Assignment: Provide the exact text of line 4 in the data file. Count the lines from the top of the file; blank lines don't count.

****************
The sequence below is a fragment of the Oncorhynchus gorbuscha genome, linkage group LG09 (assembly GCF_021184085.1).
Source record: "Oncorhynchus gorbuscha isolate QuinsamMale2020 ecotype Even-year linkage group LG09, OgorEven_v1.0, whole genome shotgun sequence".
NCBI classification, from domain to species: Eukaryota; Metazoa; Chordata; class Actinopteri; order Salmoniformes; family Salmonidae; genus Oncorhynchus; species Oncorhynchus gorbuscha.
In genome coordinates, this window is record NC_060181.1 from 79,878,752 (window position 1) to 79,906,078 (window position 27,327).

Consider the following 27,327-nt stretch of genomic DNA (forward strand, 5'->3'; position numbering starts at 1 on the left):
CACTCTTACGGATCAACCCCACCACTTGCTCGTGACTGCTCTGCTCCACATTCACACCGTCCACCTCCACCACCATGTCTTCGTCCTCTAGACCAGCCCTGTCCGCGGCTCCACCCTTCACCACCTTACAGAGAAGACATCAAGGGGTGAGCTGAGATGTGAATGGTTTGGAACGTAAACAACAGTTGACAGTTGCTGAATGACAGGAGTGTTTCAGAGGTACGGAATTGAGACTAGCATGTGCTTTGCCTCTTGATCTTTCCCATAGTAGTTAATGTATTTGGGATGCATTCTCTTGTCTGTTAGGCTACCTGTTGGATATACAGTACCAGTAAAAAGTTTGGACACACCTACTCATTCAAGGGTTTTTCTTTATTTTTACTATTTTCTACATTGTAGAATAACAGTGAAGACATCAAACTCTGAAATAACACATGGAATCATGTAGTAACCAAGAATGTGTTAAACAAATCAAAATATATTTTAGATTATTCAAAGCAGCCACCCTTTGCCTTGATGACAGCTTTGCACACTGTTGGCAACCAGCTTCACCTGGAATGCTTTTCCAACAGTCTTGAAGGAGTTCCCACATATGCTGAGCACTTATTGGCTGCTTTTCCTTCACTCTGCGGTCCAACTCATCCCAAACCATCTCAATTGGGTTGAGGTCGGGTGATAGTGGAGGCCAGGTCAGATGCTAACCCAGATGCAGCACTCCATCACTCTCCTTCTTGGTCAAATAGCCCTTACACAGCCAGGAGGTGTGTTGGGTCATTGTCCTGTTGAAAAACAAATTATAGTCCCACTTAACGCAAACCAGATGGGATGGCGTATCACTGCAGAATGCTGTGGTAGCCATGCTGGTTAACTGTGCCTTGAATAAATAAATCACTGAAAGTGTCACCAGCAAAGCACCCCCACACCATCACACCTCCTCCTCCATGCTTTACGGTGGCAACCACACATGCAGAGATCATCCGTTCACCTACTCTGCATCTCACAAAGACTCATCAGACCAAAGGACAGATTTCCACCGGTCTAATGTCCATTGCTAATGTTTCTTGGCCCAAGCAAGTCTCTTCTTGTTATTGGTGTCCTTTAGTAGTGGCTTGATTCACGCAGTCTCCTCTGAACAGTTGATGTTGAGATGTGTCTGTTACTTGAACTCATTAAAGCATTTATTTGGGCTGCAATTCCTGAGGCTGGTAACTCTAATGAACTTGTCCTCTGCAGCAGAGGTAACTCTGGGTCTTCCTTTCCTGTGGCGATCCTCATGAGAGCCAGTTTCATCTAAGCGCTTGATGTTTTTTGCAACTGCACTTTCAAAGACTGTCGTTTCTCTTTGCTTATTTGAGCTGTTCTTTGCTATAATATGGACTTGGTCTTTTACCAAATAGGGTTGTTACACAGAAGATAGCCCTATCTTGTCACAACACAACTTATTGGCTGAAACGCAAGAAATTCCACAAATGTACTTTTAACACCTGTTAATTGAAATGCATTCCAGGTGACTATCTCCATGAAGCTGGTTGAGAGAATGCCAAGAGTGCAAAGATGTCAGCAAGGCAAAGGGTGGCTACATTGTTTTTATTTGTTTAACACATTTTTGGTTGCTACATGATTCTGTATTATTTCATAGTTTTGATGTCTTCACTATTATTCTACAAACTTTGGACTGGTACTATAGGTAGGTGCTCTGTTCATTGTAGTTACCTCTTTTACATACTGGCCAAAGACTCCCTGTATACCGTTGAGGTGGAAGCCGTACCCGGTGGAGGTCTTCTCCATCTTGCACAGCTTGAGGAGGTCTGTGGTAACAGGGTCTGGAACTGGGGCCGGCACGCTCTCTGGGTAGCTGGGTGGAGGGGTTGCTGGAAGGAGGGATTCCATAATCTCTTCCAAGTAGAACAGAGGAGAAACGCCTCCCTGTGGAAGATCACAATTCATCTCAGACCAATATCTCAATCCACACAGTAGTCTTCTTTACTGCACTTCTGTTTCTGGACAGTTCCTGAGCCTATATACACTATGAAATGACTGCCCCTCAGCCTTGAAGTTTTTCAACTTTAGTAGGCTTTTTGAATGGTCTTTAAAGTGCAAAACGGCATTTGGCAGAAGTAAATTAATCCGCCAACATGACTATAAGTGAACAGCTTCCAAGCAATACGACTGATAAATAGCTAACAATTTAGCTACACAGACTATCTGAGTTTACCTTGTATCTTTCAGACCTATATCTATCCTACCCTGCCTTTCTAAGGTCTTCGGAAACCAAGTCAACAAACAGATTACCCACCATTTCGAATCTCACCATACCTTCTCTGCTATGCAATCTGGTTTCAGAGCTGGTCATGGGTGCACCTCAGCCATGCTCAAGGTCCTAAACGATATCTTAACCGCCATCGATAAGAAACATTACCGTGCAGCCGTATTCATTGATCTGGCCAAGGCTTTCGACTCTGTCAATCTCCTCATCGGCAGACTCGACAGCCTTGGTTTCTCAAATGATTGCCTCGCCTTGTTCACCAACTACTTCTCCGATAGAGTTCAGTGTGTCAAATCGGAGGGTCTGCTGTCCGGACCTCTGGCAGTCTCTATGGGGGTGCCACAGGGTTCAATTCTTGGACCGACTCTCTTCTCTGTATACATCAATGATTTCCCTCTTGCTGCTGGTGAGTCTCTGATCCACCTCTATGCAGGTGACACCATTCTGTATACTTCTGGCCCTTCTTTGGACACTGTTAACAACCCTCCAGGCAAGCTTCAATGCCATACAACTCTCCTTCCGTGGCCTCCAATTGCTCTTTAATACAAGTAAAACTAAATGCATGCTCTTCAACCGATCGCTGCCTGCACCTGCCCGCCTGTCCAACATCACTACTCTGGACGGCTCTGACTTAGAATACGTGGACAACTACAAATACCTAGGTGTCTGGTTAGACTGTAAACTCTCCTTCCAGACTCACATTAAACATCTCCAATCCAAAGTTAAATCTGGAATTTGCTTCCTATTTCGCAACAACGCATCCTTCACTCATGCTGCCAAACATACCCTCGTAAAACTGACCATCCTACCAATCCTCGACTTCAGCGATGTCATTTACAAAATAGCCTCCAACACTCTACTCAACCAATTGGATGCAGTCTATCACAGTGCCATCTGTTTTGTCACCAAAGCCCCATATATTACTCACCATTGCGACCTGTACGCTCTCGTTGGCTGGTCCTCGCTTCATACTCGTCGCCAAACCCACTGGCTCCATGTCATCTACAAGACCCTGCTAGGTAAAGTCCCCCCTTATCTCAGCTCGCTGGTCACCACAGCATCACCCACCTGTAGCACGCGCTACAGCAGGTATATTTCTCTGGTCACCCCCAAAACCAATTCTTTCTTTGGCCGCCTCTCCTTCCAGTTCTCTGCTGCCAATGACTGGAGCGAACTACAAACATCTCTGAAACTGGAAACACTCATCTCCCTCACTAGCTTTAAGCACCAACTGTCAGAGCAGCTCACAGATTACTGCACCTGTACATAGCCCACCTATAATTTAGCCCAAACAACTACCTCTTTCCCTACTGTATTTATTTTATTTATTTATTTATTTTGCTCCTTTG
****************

In genome coordinates, this window is record NC_060181.1 from 79,878,752 (window position 1) to 79,906,078 (window position 27,327).